Gary Wunder: Our last award this afternoon goes to a man whose name will be recognized by almost everyone in this hall. If you read Braille, he has played a tremendous role in your education. What you may not know is that our honoree was almost diverted from his destiny. Some seventy years ago he was sold a bill of goods that said science and math weren't fields in which the blind could compete. Instead of pursuing his life's desire, our winner trained as a psychologist. His inability to find a job in that field led him to throw caution to the wind and follow his real passion. One element in his decision was a loving but pointed question from his wife, "Would you rather be an unemployed psychologist or an unemployed mathematician?"
To help him with the concepts he had to master in his field, our winner improvised a new Braille system for writing math notation. It is our honor to award $5,000 to Dr. Abraham Nemeth.
Dr. Abraham Nemeth: Wow, I didn't recognize who I am! First I'd like to thank the Bolotin Committee for considering me worthy to receive such a prestigious prize. I grew up in an environment of pure love. I had wonderful parents and wonderful grandparents. I had uncles and aunts who supported me and loved me. I had cousins and other relatives. I had wonderful teachers all through my life. I had wonderful friends. I had two wives who supported and indulged me. Most of the credit for all I did belongs to those people. I have friends all over, including people from the National Federation of the Blind.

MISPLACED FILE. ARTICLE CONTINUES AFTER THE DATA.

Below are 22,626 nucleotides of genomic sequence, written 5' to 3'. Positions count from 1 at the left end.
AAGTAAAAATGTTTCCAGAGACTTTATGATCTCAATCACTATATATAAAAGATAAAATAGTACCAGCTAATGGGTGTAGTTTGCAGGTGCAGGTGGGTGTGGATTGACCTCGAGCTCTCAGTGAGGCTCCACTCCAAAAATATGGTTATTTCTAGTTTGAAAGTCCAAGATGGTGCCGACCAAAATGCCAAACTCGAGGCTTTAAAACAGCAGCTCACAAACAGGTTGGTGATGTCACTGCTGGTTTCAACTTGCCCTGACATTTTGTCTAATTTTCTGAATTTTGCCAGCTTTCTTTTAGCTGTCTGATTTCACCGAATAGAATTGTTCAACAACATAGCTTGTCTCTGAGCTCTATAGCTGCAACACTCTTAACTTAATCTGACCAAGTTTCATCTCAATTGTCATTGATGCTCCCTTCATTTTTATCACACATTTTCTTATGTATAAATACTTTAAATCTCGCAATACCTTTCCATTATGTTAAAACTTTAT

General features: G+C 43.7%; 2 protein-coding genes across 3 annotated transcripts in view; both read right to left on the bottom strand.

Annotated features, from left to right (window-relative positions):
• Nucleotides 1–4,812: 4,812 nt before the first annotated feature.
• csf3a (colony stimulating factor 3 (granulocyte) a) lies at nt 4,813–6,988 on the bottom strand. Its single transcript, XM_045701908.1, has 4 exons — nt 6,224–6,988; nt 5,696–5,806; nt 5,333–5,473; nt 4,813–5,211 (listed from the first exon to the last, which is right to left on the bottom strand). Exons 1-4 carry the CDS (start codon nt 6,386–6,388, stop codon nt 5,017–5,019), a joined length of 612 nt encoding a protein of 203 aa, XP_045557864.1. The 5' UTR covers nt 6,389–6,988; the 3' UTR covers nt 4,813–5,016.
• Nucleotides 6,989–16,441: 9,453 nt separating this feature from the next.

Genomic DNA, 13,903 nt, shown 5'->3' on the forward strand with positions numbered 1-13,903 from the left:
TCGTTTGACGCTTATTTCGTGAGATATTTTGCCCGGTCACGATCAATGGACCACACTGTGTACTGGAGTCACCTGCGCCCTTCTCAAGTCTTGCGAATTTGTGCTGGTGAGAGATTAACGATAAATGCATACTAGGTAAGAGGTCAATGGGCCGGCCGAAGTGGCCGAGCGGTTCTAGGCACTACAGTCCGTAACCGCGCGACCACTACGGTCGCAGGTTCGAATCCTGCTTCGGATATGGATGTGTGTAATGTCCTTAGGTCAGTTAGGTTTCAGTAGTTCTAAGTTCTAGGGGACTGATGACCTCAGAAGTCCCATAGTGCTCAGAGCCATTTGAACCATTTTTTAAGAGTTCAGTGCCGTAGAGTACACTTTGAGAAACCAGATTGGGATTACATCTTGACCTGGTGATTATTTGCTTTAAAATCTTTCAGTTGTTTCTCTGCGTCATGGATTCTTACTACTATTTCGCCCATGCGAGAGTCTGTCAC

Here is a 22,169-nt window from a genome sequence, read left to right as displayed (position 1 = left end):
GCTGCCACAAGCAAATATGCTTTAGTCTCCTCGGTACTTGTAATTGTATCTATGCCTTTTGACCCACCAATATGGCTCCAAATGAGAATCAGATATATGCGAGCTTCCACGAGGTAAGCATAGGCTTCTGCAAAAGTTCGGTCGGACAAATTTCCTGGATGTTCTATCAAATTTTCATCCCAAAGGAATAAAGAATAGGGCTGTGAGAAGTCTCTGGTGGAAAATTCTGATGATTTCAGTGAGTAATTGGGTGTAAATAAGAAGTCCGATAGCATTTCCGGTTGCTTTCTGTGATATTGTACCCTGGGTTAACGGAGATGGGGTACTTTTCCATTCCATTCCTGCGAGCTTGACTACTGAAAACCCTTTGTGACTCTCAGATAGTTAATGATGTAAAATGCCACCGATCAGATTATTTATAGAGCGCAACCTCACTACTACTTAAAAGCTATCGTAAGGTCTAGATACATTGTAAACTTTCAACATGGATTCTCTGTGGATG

Now I have developed a system called NUBS. NUBS stands for Nemeth Uniform Braille System. In Braille you know that you have to deal with two sets of numbers and three sets of punctuation marks. In NUBS you deal with one set of numbers and one set of punctuation marks, just like you do in print. NUBS is being reviewed by the Braille Authority of North America. The Lord has overwhelmed me with kindness. Thank you.Gary Wunder: On behalf of the committee I'd like to thank all of you who made this possible.